To the uninitiated,
Christmas is kind of like trick-or-treat;
the holiday a story of
a starved yet portly older man
who sneaks into houses to feed his family for the winter.
When I was a kid, I heard that
poor elderly Santa lived too far
up North for plants to grow,
and where the animals of the arctic
are far too scared of the candy-cane
magnetic field of the perpetual Ice Age
to venture close enough to eat.
Why anyone would live so close
to the tip of the Earth is crazy;
even the white bears, who have the same
positive charge as the pole,
are repelled away from the place.
But there the fat man sat
making gifts for the coming Christmas.
Without money, it was the only way
he could say thank you for the abundance
of cookies and milk he receives on the 25th.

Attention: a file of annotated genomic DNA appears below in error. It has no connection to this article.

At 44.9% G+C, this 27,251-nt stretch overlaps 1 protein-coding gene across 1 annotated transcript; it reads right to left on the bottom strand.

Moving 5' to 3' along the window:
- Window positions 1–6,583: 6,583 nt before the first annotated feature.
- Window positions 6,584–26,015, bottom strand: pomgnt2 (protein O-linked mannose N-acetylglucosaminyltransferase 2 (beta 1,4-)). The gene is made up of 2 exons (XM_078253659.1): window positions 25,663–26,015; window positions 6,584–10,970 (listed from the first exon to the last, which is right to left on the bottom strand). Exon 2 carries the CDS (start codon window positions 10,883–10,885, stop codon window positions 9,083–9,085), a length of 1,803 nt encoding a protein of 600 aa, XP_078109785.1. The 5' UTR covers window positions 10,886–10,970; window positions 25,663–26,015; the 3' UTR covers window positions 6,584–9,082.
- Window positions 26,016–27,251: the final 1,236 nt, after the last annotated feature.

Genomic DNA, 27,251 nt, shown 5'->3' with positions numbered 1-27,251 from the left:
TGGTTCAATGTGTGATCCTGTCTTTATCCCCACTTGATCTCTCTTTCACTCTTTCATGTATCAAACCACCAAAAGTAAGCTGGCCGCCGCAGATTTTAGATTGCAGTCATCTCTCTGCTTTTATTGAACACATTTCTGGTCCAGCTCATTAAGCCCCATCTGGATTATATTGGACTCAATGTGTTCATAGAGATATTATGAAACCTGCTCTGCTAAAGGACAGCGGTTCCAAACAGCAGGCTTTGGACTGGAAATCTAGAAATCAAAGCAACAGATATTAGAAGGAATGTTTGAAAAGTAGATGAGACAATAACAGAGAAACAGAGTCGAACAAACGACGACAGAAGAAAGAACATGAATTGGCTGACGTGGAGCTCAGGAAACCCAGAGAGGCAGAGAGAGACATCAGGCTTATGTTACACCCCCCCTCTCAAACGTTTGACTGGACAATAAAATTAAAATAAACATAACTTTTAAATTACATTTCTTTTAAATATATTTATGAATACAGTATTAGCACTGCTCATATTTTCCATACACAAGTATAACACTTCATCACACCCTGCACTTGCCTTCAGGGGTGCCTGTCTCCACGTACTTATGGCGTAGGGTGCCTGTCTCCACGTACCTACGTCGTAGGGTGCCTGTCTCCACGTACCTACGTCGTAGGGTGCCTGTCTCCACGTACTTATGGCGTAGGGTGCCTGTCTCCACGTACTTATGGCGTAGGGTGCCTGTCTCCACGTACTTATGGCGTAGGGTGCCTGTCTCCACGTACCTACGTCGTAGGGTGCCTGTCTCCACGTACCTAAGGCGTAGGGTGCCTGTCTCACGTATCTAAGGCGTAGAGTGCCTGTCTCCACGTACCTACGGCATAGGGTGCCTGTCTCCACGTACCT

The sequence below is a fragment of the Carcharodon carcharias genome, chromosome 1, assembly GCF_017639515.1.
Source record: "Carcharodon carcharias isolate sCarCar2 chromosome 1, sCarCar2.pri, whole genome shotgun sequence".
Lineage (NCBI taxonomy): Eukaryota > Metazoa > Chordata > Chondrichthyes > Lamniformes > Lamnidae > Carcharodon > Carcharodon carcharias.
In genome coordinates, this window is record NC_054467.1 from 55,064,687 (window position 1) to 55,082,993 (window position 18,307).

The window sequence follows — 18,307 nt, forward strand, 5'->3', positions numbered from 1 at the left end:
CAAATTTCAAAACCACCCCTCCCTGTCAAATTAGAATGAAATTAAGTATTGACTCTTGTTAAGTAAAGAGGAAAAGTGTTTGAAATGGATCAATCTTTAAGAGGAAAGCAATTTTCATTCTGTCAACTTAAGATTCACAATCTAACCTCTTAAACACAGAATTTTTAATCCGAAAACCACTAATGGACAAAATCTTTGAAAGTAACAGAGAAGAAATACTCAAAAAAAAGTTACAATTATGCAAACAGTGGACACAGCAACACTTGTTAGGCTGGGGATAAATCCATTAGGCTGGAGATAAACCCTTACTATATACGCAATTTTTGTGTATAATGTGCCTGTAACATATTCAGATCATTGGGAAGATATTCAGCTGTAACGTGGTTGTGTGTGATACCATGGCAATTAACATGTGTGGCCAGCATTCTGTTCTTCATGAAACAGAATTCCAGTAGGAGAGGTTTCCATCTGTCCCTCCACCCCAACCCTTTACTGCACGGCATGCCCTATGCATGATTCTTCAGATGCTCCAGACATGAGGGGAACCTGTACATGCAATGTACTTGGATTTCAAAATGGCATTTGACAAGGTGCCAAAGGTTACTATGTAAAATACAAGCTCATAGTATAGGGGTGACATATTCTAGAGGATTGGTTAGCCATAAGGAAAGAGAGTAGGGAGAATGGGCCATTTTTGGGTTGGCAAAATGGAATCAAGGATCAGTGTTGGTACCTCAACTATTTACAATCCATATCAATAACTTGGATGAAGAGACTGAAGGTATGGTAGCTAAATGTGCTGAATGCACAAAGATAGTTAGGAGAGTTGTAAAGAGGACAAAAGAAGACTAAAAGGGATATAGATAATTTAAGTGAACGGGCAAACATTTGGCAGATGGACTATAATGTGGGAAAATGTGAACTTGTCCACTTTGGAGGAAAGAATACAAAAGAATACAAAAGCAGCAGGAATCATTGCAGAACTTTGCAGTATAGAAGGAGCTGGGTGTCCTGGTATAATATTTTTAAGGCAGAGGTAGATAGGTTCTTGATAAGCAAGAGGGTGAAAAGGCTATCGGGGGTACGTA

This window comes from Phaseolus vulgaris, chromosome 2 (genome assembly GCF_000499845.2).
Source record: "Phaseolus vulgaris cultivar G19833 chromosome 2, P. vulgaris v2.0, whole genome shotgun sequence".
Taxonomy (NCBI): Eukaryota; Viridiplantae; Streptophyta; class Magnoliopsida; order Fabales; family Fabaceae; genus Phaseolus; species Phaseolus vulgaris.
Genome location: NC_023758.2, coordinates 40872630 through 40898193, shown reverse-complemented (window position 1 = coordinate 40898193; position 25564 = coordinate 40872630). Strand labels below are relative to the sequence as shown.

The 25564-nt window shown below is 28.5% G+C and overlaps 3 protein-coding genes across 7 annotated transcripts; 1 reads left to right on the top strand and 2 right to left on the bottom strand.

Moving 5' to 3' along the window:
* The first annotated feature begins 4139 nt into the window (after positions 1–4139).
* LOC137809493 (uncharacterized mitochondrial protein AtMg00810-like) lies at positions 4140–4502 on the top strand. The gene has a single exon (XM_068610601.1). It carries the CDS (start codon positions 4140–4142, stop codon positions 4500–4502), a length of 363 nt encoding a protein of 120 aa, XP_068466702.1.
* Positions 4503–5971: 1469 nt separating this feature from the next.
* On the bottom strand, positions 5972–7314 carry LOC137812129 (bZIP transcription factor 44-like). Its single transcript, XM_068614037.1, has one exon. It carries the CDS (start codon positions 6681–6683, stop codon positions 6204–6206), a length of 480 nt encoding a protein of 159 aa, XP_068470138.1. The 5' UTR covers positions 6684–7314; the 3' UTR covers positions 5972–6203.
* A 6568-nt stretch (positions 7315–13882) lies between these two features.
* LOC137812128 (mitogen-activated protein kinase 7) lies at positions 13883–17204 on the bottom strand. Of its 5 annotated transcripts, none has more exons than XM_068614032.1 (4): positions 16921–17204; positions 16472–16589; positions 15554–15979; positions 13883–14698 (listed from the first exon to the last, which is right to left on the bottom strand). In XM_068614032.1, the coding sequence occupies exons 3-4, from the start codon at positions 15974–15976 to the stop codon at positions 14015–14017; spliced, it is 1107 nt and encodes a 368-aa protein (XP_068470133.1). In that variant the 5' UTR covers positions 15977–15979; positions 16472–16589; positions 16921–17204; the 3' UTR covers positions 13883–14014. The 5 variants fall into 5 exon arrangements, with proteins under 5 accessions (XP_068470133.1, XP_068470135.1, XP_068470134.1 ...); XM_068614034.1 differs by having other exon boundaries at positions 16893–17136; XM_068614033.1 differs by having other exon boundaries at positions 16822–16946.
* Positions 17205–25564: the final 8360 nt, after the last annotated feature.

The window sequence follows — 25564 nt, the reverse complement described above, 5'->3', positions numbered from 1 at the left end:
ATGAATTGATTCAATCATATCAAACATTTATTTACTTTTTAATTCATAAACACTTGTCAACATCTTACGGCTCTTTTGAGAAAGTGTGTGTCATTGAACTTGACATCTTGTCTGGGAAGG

These he stored in his cheeks, I reasoned,
like a chipmunk preparing for hibernation,
or a bird with mouths to feed at home.
He must have felt lonely
and even though I could not be found
on either his naughty or nice list,
I wanted to give the man a gift
to keep his belly full.
So on the night of the Pine Trees,
as I liked to call it,
because baby Jesus
was probably too self conscious
to want a day named after himself,
I crept into our kitchen
and wrapped up some gefilte fish
and hummus for Saint Nick,
and a head of cabbage for his reindeer.
I left it sitting by our fireplace where he could find it.
Though it was too early for Passover,
I suppose Santa celebrated early,
for my gifts were left untouched in the morning
smelling of coal-gone-bad.